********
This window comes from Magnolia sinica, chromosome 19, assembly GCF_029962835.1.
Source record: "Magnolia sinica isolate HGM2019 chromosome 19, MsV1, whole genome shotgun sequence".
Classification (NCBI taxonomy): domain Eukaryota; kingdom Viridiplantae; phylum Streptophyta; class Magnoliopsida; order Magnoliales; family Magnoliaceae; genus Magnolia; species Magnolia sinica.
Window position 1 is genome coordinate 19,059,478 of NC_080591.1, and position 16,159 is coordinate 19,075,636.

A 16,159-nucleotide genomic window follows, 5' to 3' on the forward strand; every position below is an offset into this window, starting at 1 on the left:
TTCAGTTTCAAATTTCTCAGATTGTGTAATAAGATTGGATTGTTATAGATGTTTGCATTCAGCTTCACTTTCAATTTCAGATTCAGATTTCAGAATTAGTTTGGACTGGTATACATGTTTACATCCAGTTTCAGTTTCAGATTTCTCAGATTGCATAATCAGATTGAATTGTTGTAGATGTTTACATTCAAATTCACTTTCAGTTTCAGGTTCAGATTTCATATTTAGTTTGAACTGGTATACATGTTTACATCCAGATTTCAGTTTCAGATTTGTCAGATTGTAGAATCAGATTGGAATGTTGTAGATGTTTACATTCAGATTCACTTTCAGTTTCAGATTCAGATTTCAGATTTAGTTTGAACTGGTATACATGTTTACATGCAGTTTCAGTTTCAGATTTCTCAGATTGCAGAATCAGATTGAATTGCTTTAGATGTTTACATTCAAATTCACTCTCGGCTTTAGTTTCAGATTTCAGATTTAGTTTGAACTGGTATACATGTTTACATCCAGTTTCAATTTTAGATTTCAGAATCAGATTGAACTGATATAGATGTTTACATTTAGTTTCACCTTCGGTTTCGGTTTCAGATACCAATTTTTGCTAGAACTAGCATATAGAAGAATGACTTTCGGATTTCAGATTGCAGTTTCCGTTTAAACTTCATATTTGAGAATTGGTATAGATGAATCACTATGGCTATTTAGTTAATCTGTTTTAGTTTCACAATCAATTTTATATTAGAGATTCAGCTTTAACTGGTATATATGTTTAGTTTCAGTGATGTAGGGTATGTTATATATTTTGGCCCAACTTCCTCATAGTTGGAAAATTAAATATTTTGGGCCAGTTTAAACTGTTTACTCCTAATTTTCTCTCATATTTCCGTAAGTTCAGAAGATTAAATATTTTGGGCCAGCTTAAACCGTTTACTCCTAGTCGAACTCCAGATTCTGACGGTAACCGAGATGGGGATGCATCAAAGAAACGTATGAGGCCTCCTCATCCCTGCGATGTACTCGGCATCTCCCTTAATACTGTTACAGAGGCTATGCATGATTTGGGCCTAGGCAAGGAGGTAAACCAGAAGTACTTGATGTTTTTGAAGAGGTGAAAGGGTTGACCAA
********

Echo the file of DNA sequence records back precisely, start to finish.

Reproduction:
This window comes from Magnolia sinica, chromosome 19, assembly GCF_029962835.1.
Source record: "Magnolia sinica isolate HGM2019 chromosome 19, MsV1, whole genome shotgun sequence".
Classification (NCBI taxonomy): domain Eukaryota; kingdom Viridiplantae; phylum Streptophyta; class Magnoliopsida; order Magnoliales; family Magnoliaceae; genus Magnolia; species Magnolia sinica.
Window position 1 is genome coordinate 19,059,478 of NC_080591.1, and position 16,159 is coordinate 19,075,636.

A 16,159-nucleotide genomic window follows, 5' to 3' on the forward strand; every position below is an offset into this window, starting at 1 on the left:
TTCAGTTTCAAATTTCTCAGATTGTGTAATAAGATTGGATTGTTATAGATGTTTGCATTCAGCTTCACTTTCAATTTCAGATTCAGATTTCAGAATTAGTTTGGACTGGTATACATGTTTACATCCAGTTTCAGTTTCAGATTTCTCAGATTGCATAATCAGATTGAATTGTTGTAGATGTTTACATTCAAATTCACTTTCAGTTTCAGGTTCAGATTTCATATTTAGTTTGAACTGGTATACATGTTTACATCCAGATTTCAGTTTCAGATTTGTCAGATTGTAGAATCAGATTGGAATGTTGTAGATGTTTACATTCAGATTCACTTTCAGTTTCAGATTCAGATTTCAGATTTAGTTTGAACTGGTATACATGTTTACATGCAGTTTCAGTTTCAGATTTCTCAGATTGCAGAATCAGATTGAATTGCTTTAGATGTTTACATTCAAATTCACTCTCGGCTTTAGTTTCAGATTTCAGATTTAGTTTGAACTGGTATACATGTTTACATCCAGTTTCAATTTTAGATTTCAGAATCAGATTGAACTGATATAGATGTTTACATTTAGTTTCACCTTCGGTTTCGGTTTCAGATACCAATTTTTGCTAGAACTAGCATATAGAAGAATGACTTTCGGATTTCAGATTGCAGTTTCCGTTTAAACTTCATATTTGAGAATTGGTATAGATGAATCACTATGGCTATTTAGTTAATCTGTTTTAGTTTCACAATCAATTTTATATTAGAGATTCAGCTTTAACTGGTATATATGTTTAGTTTCAGTGATGTAGGGTATGTTATATATTTTGGCCCAACTTCCTCATAGTTGGAAAATTAAATATTTTGGGCCAGTTTAAACTGTTTACTCCTAATTTTCTCTCATATTTCCGTAAGTTCAGAAGATTAAATATTTTGGGCCAGCTTAAACCGTTTACTCCTAGTCGAACTCCAGATTCTGACGGTAACCGAGATGGGGATGCATCAAAGAAACGTATGAGGCCTCCTCATCCCTGCGATGTACTCGGCATCTCCCTTAATACTGTTACAGAGGCTATGCATGATTTGGGCCTAGGCAAGGAGGTAAACCAGAAGTACTTGATGTTTTTGAAGAGGTGAAAGGGTTGACCAA